|Momma bear munching away. See the trail?|
Of course, I'm not telling anyone else that bear spray is unnecessary, though I will point out that it would not have made a difference in this situation had the mother bear decided I was a threat. (Unless I had the spray in hand and pointed directly at her, which of course I wouldn't have because I had no idea she was there.) Please don't misunderstand and think I'm not scared of bears. I am. Car accidents scare me too, and yet I drive almost daily. (I guess you could try to compare seat belts to bear spray, but I think stats will prove they don't compare well.) Of course if I end up getting mauled by a bear, y'all have permission to give me a big fat "I told you so!"
|Hitting some snow after the chalet|
My second confession is I paid $20 for a burger on my way home, which is near sacrilege for a cheapskate like me. The truth is, it was worth every penny. If you ever hike the Enchanted Valley yourself, a stop at the charming Lake Quinault Lodge is worth the stop - just don't expect any WiFi, because they are tight fisted with their passwords.
|Ate the burger before I thought to take a picture|
That's all I have (except for hiking log below if you're interested) so until next time friends, I wish you all happy (with zero bear attacks) trails!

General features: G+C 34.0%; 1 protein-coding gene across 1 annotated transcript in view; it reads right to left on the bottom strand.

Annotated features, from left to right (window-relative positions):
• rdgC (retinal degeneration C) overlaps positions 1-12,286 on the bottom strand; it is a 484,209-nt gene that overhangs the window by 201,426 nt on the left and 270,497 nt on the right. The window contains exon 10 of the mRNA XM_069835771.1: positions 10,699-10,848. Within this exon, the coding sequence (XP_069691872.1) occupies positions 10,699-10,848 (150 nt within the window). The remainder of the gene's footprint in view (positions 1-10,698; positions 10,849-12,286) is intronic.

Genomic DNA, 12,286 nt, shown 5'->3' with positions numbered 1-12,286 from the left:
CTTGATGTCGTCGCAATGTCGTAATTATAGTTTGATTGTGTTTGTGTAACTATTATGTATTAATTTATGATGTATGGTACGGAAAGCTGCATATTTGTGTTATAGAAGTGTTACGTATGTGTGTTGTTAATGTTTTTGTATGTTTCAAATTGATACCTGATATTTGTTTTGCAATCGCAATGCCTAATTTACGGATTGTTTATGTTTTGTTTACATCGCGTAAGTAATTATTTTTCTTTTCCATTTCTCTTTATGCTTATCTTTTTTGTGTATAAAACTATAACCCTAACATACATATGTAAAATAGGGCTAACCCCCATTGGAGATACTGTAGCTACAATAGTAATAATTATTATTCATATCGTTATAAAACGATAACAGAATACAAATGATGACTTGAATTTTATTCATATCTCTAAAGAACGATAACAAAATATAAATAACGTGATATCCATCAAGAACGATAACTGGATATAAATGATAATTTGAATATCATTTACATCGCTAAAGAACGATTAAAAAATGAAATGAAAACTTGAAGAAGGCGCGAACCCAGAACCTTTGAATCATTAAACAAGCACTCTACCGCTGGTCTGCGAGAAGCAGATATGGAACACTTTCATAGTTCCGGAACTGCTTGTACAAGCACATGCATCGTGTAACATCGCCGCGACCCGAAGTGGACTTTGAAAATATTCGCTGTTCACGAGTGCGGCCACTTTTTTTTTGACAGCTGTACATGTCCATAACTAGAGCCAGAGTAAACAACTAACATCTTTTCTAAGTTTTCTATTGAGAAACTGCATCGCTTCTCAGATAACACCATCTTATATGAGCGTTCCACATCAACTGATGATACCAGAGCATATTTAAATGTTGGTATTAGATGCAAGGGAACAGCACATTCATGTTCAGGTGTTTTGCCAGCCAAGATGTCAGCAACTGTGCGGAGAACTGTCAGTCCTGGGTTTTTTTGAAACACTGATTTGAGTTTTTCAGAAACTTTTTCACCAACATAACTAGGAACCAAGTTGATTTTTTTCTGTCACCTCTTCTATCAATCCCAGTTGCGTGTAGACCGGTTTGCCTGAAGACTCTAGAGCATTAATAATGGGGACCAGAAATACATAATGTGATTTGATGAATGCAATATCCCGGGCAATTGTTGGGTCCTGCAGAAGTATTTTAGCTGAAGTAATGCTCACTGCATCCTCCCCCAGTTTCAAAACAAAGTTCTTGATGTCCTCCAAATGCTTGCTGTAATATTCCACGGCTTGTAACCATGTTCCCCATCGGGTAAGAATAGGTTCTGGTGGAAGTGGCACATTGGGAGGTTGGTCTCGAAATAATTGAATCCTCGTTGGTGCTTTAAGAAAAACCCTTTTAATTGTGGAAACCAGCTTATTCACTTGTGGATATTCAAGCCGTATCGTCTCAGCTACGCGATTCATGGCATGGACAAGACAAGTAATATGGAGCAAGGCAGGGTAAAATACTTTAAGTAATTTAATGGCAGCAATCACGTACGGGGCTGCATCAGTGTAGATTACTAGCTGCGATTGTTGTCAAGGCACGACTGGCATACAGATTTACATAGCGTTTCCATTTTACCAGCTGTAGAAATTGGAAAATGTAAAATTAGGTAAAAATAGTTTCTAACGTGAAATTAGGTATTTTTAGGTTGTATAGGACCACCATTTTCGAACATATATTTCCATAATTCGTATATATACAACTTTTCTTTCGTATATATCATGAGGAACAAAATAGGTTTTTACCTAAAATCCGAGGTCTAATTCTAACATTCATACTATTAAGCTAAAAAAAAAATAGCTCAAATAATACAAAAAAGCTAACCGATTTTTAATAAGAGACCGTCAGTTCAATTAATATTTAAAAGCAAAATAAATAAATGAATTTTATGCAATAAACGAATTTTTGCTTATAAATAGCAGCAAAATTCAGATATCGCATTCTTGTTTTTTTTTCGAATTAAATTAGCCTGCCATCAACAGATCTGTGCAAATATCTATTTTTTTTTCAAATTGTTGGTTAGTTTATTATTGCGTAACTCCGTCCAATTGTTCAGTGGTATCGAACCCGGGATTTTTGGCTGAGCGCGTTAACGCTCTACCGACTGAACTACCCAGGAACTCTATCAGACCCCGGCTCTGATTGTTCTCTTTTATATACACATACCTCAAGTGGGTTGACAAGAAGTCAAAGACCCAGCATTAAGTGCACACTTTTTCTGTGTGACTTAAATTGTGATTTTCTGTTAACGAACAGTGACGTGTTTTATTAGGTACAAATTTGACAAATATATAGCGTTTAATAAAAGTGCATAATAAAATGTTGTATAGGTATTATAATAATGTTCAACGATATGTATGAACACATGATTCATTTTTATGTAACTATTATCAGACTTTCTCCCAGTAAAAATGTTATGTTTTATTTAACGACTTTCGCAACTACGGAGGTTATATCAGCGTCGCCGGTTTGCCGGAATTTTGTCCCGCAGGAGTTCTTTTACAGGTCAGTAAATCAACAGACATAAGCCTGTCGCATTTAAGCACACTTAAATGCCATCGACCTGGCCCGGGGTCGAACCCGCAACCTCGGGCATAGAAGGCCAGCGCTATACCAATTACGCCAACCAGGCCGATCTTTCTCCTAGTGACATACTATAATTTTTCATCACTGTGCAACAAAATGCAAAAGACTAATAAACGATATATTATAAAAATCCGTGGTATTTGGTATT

Day 1: 8.5 ish miles to stealth spot. Beautiful drive to trailhead with FULL lot - had to park down road a ways. Started about 1:30 pm. When I got to the second official camp sites at O'Neill around 6pm, I was ready to call it a day...but my permit was for Pyrites - another 3 miles. Ugh. When I saw the single spot a mile before Pyrites, I was more than happy to claim it. I was all set up at 7:30 when the mother/daughter pair passed me and I tried to convince them to camp with me. I'm sure they would have, but they didn't have a bear bin and needed to use the bear wire at Pyrites. I took the picture of them the next day when I passed them.
Day 2: 13 miles up and back to my spot. Hiking without a big pack is SO nice! I kept going past the chalet for maybe a half mile or so. I'd love to get to Marmot Lake someday going this way (instead of by starting at the Staircase campground) and see it again - maybe even camp at Lake Lacrosse. Too many trails and too little time. (Sigh.) Anyway, very pleasant trail this whole day.
Day 3: 8.5 miles back to my car. Stopping a little early on day one saved me a mile this day and thank God because lunch is only served at the lodge until 2:30 and I would have just barely missed it. The drive home through Olympia/Tacoma/Seattle was horrid as expected, but it's the price you have to pay. Totally worth it in my book.